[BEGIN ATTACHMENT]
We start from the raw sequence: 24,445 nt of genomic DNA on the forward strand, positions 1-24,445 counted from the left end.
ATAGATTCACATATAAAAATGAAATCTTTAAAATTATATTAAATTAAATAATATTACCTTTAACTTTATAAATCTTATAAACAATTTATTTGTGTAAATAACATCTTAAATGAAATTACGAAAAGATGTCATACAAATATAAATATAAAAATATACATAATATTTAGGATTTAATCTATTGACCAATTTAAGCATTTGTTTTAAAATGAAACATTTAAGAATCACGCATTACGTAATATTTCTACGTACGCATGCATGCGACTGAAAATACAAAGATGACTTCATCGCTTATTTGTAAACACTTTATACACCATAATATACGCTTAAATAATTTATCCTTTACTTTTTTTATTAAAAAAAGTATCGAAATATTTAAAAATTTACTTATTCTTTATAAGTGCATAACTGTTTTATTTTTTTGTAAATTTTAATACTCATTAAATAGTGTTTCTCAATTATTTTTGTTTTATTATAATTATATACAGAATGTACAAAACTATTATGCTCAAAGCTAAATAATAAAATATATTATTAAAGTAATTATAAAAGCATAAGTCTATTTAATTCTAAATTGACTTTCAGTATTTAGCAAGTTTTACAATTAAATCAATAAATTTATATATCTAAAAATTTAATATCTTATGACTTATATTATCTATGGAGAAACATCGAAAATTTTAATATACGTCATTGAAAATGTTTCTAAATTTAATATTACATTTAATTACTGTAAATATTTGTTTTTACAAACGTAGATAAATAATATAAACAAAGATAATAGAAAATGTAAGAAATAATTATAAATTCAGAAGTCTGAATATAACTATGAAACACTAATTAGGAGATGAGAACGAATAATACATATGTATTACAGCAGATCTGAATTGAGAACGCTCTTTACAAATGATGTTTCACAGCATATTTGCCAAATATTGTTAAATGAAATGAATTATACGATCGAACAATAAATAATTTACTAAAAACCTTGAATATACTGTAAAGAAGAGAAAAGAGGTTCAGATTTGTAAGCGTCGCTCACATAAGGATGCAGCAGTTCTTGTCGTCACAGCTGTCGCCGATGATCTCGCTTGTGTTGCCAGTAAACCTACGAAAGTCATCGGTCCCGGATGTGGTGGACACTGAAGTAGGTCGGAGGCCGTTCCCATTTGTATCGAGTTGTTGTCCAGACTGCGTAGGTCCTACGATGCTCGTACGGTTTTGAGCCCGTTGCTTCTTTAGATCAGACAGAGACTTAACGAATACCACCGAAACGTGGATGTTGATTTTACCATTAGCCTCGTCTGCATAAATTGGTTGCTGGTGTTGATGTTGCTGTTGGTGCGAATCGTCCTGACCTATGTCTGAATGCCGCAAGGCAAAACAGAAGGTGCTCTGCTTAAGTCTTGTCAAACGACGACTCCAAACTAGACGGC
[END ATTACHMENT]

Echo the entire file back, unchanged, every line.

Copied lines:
We start from the raw sequence: 24,445 nt of genomic DNA on the forward strand, positions 1-24,445 counted from the left end.
ATAGATTCACATATAAAAATGAAATCTTTAAAATTATATTAAATTAAATAATATTACCTTTAACTTTATAAATCTTATAAACAATTTATTTGTGTAAATAACATCTTAAATGAAATTACGAAAAGATGTCATACAAATATAAATATAAAAATATACATAATATTTAGGATTTAATCTATTGACCAATTTAAGCATTTGTTTTAAAATGAAACATTTAAGAATCACGCATTACGTAATATTTCTACGTACGCATGCATGCGACTGAAAATACAAAGATGACTTCATCGCTTATTTGTAAACACTTTATACACCATAATATACGCTTAAATAATTTATCCTTTACTTTTTTTATTAAAAAAAGTATCGAAATATTTAAAAATTTACTTATTCTTTATAAGTGCATAACTGTTTTATTTTTTTGTAAATTTTAATACTCATTAAATAGTGTTTCTCAATTATTTTTGTTTTATTATAATTATATACAGAATGTACAAAACTATTATGCTCAAAGCTAAATAATAAAATATATTATTAAAGTAATTATAAAAGCATAAGTCTATTTAATTCTAAATTGACTTTCAGTATTTAGCAAGTTTTACAATTAAATCAATAAATTTATATATCTAAAAATTTAATATCTTATGACTTATATTATCTATGGAGAAACATCGAAAATTTTAATATACGTCATTGAAAATGTTTCTAAATTTAATATTACATTTAATTACTGTAAATATTTGTTTTTACAAACGTAGATAAATAATATAAACAAAGATAATAGAAAATGTAAGAAATAATTATAAATTCAGAAGTCTGAATATAACTATGAAACACTAATTAGGAGATGAGAACGAATAATACATATGTATTACAGCAGATCTGAATTGAGAACGCTCTTTACAAATGATGTTTCACAGCATATTTGCCAAATATTGTTAAATGAAATGAATTATACGATCGAACAATAAATAATTTACTAAAAACCTTGAATATACTGTAAAGAAGAGAAAAGAGGTTCAGATTTGTAAGCGTCGCTCACATAAGGATGCAGCAGTTCTTGTCGTCACAGCTGTCGCCGATGATCTCGCTTGTGTTGCCAGTAAACCTACGAAAGTCATCGGTCCCGGATGTGGTGGACACTGAAGTAGGTCGGAGGCCGTTCCCATTTGTATCGAGTTGTTGTCCAGACTGCGTAGGTCCTACGATGCTCGTACGGTTTTGAGCCCGTTGCTTCTTTAGATCAGACAGAGACTTAACGAATACCACCGAAACGTGGATGTTGATTTTACCATTAGCCTCGTCTGCATAAATTGGTTGCTGGTGTTGATGTTGCTGTTGGTGCGAATCGTCCTGACCTATGTCTGAATGCCGCAAGGCAAAACAGAAGGTGCTCTGCTTAAGTCTTGTCAAACGACGACTCCAAACTAGACGGC